Health plan provider PH TECH joins MOVEit victim list, 1.7 million exposed


Critically sensitive personal information – including healthcare records – of 1.7 million individuals was exposed as PH TECH becomes the latest victim of the MOVEit attacks.

The Salem, Oregon-based company PH TECH provides health plans with control over benefits, contracts with providers, medical decisions, and care management.

The breach occurred on the 30th of May and was discovered on the 16th of June, according to the company's admission to the Maine Attorney General’s office on the 27th of July.

This makes PH TECH one of the largest MOVEit victims to date. The attack, claimed by the Cl0p ransomware gang, has affected at least 670 organizations and more than 40 million individuals worldwide. Cl0p is a Russia-linked hacking group responsible for mass attacks and its ransomware has been active since 2019.

PH TECH used the third-party software file transfer application Progress MOVEit to support continuous health care management. A security flaw within the application allowed unauthorized access to personal information.

Personal information accessed by cyber-attackers may have included the following:

  • First and last name
  • Email address
  • Date of birth (DOB)
  • Authorization information
  • Social Security number (SSN)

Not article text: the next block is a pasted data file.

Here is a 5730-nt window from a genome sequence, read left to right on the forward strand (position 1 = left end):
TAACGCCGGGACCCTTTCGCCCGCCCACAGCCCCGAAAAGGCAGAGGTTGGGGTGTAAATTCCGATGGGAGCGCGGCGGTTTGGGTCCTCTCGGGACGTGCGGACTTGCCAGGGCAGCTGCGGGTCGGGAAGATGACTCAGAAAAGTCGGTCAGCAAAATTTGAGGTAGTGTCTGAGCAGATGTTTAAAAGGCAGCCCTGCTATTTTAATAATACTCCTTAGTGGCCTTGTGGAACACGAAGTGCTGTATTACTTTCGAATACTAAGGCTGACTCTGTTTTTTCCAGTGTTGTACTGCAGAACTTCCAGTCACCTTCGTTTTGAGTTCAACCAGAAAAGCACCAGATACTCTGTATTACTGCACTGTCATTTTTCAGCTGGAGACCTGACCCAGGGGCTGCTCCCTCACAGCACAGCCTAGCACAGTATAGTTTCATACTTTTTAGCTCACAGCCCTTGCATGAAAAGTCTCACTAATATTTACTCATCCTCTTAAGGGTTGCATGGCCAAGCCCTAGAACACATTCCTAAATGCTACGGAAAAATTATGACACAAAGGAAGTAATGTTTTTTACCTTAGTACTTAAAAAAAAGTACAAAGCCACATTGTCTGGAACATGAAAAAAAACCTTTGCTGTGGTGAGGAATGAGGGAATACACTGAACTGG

• Diagnosis and procedure codes
  • Demographic information (address)
  • Claim and billing information
  • Member and plan ID number

PH TECH stated in a notification letter that attackers managed to access personal records stored on its server, and that the company took immediate action to take systems offline to prevent further intrusion.

The Federal Bureau of Investigation (FBI) and Oregon State Police were notified. PH TECH is also working with a cybersecurity firm to investigate precisely how the breach happened and how to remedy the situation.

While PH TECH doesn’t believe that any personal information has been misused, the company encourages affected users to sign up for free IDX identity theft protection services, including 12 months for credit monitoring, identity theft protection, insurance, and dark web monitoring.

The letter also shares recommended steps for protection. These include placing a fraud alert, reviewing credit reports, placing a security freeze, and preventing new accounts from being opened.

“No one is allowed to place a fraud alert on your credit report except you. Doing this is a good way to protect yourself, but it might also cause a delay when you want to apply for a loan or other types of financial credit,” PH TECH noted.

The strict reporting requirements of the State of Maine force companies to disclose cyberattacks affecting any of its residents. The data breach notification shows that only 27 of the affected 1.7 million people reside in Maine.

Cybercriminals can use stolen information to commit fraud, from identity theft and phishing attacks to opening new credit accounts, making unauthorized purchases, or obtaining loans under false pretenses.


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